Academic journal article Cognitive, Affective and Behavioral Neuroscience

Neurophysiology of Successful Encoding and Retrieval of Source Memory

Academic journal article Cognitive, Affective and Behavioral Neuroscience

Neurophysiology of Successful Encoding and Retrieval of Source Memory

Article excerpt

Event-related potentials were recorded during encoding, to identify whether brain activity predicts subsequent retrieval of spatial source information, and during retrieval, to investigate the neural correlates of successful and unsuccessful spatial context recollection. The amplitude registered during encoding for study items that were later recognized and assigned a correct source judgment was more positive than the amplitude for recognized items given incorrect source judgments; this difference started 480 msec poststimulus, predominantly at central and anterior sites. During retrieval, the waveform was more positive from 250 to 1,600 msec poststimulus when the brain had retrieved episodic information successfully than when it had failed. These findings indicate that brain electrical activity recorded during the first presentation of an item within its context predicts the subsequent retrieval of the specific spatial context During retrieval, brain activity differed quantitatively at anterior sites and qualitatively at posterior sites according to the accuracy of source memory.

Shortly after the term "episodic memory" was introduced by Tulving (1972) to describe the memory that allows us to remember our own experiences, a dissociation began to be emphasized between two forms of retrieving episodic information-namely, that between "recollection" and "familiarity." These terms distinguish, respectively, episodic memory retrieved with or without the context information associated with the episode event when it was encoded. The phenomenological experience of remembering episodic information was introduced by Tulving (1985) when he described the "autonoetic" nature of episodic memory and provided empirical evidence via the "remember-know" paradigm. This procedure consists of asking subjects to express a "remember" response whenever they retrieve any contextual information referring to the study moment along with the item, and a "know" response when such contextual information is absent.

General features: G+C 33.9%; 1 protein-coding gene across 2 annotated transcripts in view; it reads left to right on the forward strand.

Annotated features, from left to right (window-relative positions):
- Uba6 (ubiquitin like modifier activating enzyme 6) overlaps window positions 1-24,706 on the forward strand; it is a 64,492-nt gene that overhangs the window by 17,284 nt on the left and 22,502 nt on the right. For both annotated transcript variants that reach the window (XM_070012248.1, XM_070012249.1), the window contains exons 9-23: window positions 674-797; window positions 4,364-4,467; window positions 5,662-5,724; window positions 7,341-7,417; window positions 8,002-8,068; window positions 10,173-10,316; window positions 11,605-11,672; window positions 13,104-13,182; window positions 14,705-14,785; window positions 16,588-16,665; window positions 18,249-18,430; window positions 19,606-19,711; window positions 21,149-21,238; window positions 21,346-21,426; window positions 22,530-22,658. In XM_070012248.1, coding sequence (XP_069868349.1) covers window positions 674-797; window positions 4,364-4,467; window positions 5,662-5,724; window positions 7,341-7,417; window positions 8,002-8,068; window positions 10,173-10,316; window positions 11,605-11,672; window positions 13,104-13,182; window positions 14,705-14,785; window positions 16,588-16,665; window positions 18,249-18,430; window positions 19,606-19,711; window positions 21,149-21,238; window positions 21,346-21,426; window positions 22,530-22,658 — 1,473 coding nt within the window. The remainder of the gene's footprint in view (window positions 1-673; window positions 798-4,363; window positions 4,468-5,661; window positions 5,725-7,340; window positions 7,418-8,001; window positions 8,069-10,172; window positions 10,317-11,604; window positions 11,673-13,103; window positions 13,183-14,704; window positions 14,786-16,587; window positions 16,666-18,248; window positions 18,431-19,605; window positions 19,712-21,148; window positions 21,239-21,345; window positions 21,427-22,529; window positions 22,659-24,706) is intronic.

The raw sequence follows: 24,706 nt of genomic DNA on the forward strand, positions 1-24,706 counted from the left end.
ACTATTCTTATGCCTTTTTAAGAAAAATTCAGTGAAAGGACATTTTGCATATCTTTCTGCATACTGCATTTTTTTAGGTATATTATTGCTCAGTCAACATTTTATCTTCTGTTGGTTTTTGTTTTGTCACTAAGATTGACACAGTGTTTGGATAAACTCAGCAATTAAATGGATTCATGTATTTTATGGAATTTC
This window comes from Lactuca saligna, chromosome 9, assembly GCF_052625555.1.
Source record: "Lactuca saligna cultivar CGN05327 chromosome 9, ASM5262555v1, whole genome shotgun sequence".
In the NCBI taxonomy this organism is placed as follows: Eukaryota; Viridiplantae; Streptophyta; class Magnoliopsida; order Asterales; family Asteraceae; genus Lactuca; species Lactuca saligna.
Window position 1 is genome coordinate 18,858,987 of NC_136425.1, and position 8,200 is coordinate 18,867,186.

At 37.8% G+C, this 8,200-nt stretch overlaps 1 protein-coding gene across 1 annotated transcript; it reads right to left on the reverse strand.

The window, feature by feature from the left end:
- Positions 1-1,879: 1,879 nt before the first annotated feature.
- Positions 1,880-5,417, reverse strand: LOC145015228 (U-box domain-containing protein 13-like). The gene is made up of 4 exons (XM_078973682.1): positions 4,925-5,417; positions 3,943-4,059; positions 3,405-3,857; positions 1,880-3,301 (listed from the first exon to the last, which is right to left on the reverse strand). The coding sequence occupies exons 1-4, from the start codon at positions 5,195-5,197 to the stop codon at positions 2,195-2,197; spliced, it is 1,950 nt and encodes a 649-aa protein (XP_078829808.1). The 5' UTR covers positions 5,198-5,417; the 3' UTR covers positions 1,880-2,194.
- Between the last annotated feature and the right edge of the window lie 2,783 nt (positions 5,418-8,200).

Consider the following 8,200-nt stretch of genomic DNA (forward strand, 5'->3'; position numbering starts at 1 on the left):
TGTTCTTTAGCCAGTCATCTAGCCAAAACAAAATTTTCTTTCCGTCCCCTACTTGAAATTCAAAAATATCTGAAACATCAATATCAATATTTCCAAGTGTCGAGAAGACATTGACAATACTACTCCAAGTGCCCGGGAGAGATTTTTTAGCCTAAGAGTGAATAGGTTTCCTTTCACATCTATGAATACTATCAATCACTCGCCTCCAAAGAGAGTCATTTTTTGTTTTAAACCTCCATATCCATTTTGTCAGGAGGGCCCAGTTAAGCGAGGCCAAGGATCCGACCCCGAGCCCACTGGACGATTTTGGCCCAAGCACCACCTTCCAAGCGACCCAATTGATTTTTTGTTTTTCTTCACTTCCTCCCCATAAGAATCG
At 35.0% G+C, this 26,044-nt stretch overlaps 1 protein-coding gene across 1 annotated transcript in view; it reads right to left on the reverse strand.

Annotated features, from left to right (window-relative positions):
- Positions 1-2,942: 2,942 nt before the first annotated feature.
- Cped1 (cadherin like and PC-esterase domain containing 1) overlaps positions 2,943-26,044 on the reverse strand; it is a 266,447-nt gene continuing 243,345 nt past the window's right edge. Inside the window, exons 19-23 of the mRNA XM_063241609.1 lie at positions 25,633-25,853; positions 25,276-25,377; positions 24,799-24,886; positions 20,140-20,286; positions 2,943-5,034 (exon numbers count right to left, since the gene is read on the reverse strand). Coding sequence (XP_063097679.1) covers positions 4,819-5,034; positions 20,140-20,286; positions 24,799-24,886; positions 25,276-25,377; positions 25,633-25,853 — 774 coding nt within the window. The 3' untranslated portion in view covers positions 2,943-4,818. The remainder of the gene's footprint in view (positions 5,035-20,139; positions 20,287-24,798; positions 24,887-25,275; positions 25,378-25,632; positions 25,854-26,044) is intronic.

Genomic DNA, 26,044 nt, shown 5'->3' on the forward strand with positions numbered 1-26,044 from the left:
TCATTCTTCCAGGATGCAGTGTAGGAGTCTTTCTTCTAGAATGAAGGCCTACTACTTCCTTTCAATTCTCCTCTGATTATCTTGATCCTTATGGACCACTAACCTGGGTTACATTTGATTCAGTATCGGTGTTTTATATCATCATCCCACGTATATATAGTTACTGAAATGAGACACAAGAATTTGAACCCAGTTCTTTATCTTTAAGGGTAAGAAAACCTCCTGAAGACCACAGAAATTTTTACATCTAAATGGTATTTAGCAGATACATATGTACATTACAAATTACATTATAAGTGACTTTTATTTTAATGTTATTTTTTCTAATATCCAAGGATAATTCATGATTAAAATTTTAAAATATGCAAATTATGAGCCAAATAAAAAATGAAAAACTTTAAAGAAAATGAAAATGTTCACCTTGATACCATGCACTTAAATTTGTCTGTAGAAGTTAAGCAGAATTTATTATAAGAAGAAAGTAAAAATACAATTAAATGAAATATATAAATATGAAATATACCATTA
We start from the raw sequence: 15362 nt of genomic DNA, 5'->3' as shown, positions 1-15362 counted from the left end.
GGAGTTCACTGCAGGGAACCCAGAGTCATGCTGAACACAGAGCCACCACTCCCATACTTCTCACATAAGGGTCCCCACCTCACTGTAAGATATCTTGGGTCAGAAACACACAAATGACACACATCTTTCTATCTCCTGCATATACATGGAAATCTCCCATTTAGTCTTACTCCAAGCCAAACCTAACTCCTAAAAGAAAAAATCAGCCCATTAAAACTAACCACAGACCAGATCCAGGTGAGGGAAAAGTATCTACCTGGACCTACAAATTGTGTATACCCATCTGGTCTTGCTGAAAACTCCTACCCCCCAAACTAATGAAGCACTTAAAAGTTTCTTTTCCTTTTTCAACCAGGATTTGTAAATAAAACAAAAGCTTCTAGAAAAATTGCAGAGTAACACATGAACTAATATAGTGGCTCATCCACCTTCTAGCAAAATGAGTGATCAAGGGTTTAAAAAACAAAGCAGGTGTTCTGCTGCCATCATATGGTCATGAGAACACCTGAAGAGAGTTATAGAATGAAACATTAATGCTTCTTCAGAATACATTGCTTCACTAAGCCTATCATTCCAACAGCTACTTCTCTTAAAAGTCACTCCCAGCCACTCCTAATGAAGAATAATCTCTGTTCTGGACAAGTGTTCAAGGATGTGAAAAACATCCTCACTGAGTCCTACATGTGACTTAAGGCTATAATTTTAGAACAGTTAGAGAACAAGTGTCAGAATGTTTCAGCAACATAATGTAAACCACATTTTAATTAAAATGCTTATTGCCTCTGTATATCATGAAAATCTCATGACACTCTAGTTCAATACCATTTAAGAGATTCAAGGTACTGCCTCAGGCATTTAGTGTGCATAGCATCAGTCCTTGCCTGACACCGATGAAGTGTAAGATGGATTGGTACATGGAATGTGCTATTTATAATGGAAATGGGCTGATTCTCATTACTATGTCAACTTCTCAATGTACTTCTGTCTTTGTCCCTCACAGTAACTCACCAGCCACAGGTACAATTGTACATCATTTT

The remember-know procedure and other paradigms, such as those requiring recognition or retrieval of specific contextual information, have been extensively used to examine whether familiarity and recollection represent quantitatively or qualitatively different mnemonic processes (for a review, see Yonelinas, 2002). In addition to this question, increased research on episodic memory has provided evidence of different classes of retrieval processes. For example, Rugg and Wilding (2000) identified and described four retrieval processes, which they named "mode," "effort," "orientation," and "success" (see also Burgess & Shallice, 1996). The present study focuses on the "success" process, which occurs as a preretrieval event and consists of successfully recovering relevant episodic information when the brain is engaged in a retrieval attempt (Rugg & Henson, 2002).

Although several ERP studies have investigated memory for source information during encoding, most of these studies have compared the memory effects for correctly recognized items for which context was subsequently retrieved with those for items subsequently forgotten or missed (Duarte, Ranganath, Winward, Hayward, & Knight, 2004; Friedman & Trott, 2000; Mangels, Picton, & Craik, 2001; Senkfor & Van Petten, 1998; M. E. Smith, 1993), whereas in retrieval studies, items attracting correct source responses are usually compared with new items (Cycowicz & Friedman, 2003; Johansson, Stenberg, Lindgren, & Rosen, 2002; Johnson, Kounios, & Nolde, 1997; Leynes, Bink, Marsh, Alien, & May, 2003; Li, Morcom, & Rugg, 2004; Mark & Rugg, 1998; Rugg, Schloerscheidt, & Mark, 1998; Senkfor, Van Petten, & Kutas, 2002; A. P. R. Smith, Dolan, & Rugg, 2004; Trott, Friedman, Ritter, & Fabiani, 1997; Wegesin, Friedman, Varughese, & Stern, 2002; Wilding, 1999,2000; Wilding & Rugg, 1996, 1997). These approaches do not allow for an analysis of brain activity related to the successful encoding and retrieval of source information only, since both familiarity and recollection processes are combined when brain responses for correct source judgments are compared with those for either subsequently missed or correct new items. …

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